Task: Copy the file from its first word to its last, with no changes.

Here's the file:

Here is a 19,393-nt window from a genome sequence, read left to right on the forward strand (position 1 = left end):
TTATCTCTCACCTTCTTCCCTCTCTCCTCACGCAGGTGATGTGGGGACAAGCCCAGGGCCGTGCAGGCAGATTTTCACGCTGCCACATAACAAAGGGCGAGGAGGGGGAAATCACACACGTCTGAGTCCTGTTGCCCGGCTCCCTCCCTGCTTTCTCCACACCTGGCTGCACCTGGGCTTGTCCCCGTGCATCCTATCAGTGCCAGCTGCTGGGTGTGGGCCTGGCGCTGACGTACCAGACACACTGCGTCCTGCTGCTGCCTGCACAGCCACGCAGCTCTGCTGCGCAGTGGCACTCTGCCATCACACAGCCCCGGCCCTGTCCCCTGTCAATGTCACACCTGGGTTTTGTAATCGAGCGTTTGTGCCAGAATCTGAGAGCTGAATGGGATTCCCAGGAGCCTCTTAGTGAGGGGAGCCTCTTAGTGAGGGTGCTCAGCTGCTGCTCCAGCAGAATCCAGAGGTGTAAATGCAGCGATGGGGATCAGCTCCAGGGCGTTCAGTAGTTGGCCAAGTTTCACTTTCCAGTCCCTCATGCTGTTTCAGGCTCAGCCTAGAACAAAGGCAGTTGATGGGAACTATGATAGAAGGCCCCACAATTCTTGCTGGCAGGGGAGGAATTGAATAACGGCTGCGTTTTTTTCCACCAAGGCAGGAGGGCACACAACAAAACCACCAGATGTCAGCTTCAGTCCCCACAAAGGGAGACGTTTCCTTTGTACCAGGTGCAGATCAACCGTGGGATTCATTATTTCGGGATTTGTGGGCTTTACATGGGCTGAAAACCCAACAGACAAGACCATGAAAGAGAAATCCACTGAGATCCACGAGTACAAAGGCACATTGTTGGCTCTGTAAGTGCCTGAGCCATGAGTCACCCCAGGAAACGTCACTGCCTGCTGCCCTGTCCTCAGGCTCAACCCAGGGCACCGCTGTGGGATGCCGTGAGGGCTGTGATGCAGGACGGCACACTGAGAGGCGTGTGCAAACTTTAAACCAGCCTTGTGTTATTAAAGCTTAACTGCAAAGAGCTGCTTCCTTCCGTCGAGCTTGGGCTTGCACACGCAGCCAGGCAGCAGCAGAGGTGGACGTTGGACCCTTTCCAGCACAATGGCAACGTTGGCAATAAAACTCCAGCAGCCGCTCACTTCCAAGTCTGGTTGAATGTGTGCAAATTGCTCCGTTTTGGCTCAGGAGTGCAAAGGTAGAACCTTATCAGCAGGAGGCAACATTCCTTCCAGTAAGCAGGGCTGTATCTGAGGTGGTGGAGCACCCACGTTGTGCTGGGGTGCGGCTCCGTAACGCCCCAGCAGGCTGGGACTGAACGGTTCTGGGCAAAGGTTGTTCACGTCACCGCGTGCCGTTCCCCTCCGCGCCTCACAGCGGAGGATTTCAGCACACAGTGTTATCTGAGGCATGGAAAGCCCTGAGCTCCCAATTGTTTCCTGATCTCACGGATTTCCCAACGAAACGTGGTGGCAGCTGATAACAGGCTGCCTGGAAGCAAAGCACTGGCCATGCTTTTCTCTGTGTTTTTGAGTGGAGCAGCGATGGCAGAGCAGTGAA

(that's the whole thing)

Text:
Here is a 19,393-nt window from a genome sequence, read left to right on the forward strand (position 1 = left end):
TTATCTCTCACCTTCTTCCCTCTCTCCTCACGCAGGTGATGTGGGGACAAGCCCAGGGCCGTGCAGGCAGATTTTCACGCTGCCACATAACAAAGGGCGAGGAGGGGGAAATCACACACGTCTGAGTCCTGTTGCCCGGCTCCCTCCCTGCTTTCTCCACACCTGGCTGCACCTGGGCTTGTCCCCGTGCATCCTATCAGTGCCAGCTGCTGGGTGTGGGCCTGGCGCTGACGTACCAGACACACTGCGTCCTGCTGCTGCCTGCACAGCCACGCAGCTCTGCTGCGCAGTGGCACTCTGCCATCACACAGCCCCGGCCCTGTCCCCTGTCAATGTCACACCTGGGTTTTGTAATCGAGCGTTTGTGCCAGAATCTGAGAGCTGAATGGGATTCCCAGGAGCCTCTTAGTGAGGGGAGCCTCTTAGTGAGGGTGCTCAGCTGCTGCTCCAGCAGAATCCAGAGGTGTAAATGCAGCGATGGGGATCAGCTCCAGGGCGTTCAGTAGTTGGCCAAGTTTCACTTTCCAGTCCCTCATGCTGTTTCAGGCTCAGCCTAGAACAAAGGCAGTTGATGGGAACTATGATAGAAGGCCCCACAATTCTTGCTGGCAGGGGAGGAATTGAATAACGGCTGCGTTTTTTTCCACCAAGGCAGGAGGGCACACAACAAAACCACCAGATGTCAGCTTCAGTCCCCACAAAGGGAGACGTTTCCTTTGTACCAGGTGCAGATCAACCGTGGGATTCATTATTTCGGGATTTGTGGGCTTTACATGGGCTGAAAACCCAACAGACAAGACCATGAAAGAGAAATCCACTGAGATCCACGAGTACAAAGGCACATTGTTGGCTCTGTAAGTGCCTGAGCCATGAGTCACCCCAGGAAACGTCACTGCCTGCTGCCCTGTCCTCAGGCTCAACCCAGGGCACCGCTGTGGGATGCCGTGAGGGCTGTGATGCAGGACGGCACACTGAGAGGCGTGTGCAAACTTTAAACCAGCCTTGTGTTATTAAAGCTTAACTGCAAAGAGCTGCTTCCTTCCGTCGAGCTTGGGCTTGCACACGCAGCCAGGCAGCAGCAGAGGTGGACGTTGGACCCTTTCCAGCACAATGGCAACGTTGGCAATAAAACTCCAGCAGCCGCTCACTTCCAAGTCTGGTTGAATGTGTGCAAATTGCTCCGTTTTGGCTCAGGAGTGCAAAGGTAGAACCTTATCAGCAGGAGGCAACATTCCTTCCAGTAAGCAGGGCTGTATCTGAGGTGGTGGAGCACCCACGTTGTGCTGGGGTGCGGCTCCGTAACGCCCCAGCAGGCTGGGACTGAACGGTTCTGGGCAAAGGTTGTTCACGTCACCGCGTGCCGTTCCCCTCCGCGCCTCACAGCGGAGGATTTCAGCACACAGTGTTATCTGAGGCATGGAAAGCCCTGAGCTCCCAATTGTTTCCTGATCTCACGGATTTCCCAACGAAACGTGGTGGCAGCTGATAACAGGCTGCCTGGAAGCAAAGCACTGGCCATGCTTTTCTCTGTGTTTTTGAGTGGAGCAGCGATGGCAGAGCAGTGAA